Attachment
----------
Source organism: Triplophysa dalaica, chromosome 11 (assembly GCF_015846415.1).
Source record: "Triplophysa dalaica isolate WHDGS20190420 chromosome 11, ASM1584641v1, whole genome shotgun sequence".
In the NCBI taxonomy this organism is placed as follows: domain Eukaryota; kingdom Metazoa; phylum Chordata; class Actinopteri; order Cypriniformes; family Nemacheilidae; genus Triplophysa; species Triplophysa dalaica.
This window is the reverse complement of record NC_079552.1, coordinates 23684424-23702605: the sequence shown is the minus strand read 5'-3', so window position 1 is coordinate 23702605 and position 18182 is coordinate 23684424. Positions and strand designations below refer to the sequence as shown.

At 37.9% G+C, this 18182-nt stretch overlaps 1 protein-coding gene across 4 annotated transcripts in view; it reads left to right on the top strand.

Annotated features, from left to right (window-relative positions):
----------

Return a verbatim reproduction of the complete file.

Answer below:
Source organism: Triplophysa dalaica, chromosome 11 (assembly GCF_015846415.1).
Source record: "Triplophysa dalaica isolate WHDGS20190420 chromosome 11, ASM1584641v1, whole genome shotgun sequence".
In the NCBI taxonomy this organism is placed as follows: domain Eukaryota; kingdom Metazoa; phylum Chordata; class Actinopteri; order Cypriniformes; family Nemacheilidae; genus Triplophysa; species Triplophysa dalaica.
This window is the reverse complement of record NC_079552.1, coordinates 23684424-23702605: the sequence shown is the minus strand read 5'-3', so window position 1 is coordinate 23702605 and position 18182 is coordinate 23684424. Positions and strand designations below refer to the sequence as shown.

At 37.9% G+C, this 18182-nt stretch overlaps 1 protein-coding gene across 4 annotated transcripts in view; it reads left to right on the top strand.

Annotated features, from left to right (window-relative positions):